As noted, the interesting thing for me is how differently people evaluate the study. The public comments on MetaFilter are quite exemplary. On the one side, the academic camp:
“I don’t remember volunteering to participate in this. If I had tried this in graduate school, the institutional review board would have crapped bricks.” (mecran01)
On the other side, the “online business as usual” camp, arguing (like Fiske) that this is what Facebook et al. are doing all the time with/for targeted advertising anyhow:
“I am shocked. SHOCKED.
Does anyone actually pretend Facebook does anything for altruistic purposes?
Standard reminder: if something is free to you, you are not the customer. You are the product.” (dry white toast)
“The advertising algorithm is basically doing the same thing - trying to alter our mental state with regards to certain products. Now they’ve shown (probably obvious in retrospect ) that they can do it by manipulating what we see, without injecting ads into our stream. So what happens if the Republicans (or Democrats, pick your poison) throw silly money at FB in an exclusive contract to push us left or right in our voting tendencies?” (COD)
The following tweet by Chris Dixon maybe expresses this clash best:
If you a/b test to make more money that’s fine, but if you a/b test to advance science that’s bad? I don’t get it.— Chris Dixon (@cdixon)June 29, 2014
I have participated in many a discussion with scholars half-jokingly complaining that they have to go through lengthy IRB reviews for things every private individual or company do every day without even thinking about it. Recovering communication researcher and budding sociologist, this strikes me as a clashing of frames – different ways of understanding and evaluating events by ascribing them to different types of situations. Let me explain.
Academic researchers are brought up in an academic culture with certain practices and values. Early on they learn about the ugliness of unchecked human experimentation. They are socialized into caring deeply for the well-being of their research participants. They learn that a “scientific experiment” must involve an IRB review and informed consent. So when the Facebook study was published by academic researchers in an academic journal (the PNAS) and named an “experiment”, for academic researchers, the study falls in the “scientific experiment” bucket, and is therefore to be evaluated by the ethical standards they learned in academia.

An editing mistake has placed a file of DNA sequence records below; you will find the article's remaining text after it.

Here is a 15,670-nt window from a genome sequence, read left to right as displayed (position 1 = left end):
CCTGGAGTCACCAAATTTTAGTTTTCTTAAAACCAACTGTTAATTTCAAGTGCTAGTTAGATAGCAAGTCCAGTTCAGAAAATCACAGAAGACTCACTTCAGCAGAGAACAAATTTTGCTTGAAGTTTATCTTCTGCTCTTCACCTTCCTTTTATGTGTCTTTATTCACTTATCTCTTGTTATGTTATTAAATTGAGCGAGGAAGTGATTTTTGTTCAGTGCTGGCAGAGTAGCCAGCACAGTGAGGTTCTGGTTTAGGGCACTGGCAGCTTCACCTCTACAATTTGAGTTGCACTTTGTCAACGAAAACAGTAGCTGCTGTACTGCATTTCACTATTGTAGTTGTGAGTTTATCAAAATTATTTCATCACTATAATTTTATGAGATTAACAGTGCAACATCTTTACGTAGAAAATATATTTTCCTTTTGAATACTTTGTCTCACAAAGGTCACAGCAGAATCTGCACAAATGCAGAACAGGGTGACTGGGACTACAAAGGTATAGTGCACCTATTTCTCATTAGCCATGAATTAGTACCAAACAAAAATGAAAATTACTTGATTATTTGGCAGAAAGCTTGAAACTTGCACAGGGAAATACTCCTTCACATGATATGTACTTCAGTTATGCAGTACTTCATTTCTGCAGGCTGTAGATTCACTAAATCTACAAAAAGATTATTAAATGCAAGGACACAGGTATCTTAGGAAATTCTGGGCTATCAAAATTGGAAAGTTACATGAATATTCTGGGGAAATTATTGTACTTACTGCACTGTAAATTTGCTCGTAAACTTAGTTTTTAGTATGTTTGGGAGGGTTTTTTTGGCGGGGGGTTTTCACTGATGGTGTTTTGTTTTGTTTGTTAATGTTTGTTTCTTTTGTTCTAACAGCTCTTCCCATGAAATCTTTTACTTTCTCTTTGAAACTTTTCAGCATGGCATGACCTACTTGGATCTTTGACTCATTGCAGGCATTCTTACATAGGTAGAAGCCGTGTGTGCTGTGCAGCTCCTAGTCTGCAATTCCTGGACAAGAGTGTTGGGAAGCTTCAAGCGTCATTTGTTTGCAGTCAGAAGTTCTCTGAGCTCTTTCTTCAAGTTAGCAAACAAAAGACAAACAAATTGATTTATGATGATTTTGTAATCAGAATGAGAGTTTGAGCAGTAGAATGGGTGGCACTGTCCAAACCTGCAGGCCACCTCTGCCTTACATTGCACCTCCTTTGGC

Not so for everyday Internet users and Internet company employees without an academic research background. To them, the bucket of situations the Facebook study falls into is “online social networks”, specifically “targeted advertising” and/or “interface A/B testing”. These practices come with their own expectations and norms in their respective communities of practice and the public at large, which are different from those of the “scientific experiment” frame in academic communities. Presumably, because they are so young, they also come with much less clearly defined and institutionalized norms. Tweaking the algorithm of what your news feed shows is an accepted standard operating procedure in targeted advertising and A/B testing.
If anything, people who frame the Facebook study as “A/B testing as usual” might be disturbed by the fact that the algorithm was tweaked to directly affect emotions, which is (still) unexpected in this frame. Hence the assumption in responses on MetaFilter and elsewhere that Facebook does so in order to create more effective ads in the end, which is an expected, usual purpose of A/B testing (insert creepy conspiracy theory about retail therapy and loneliness loops here).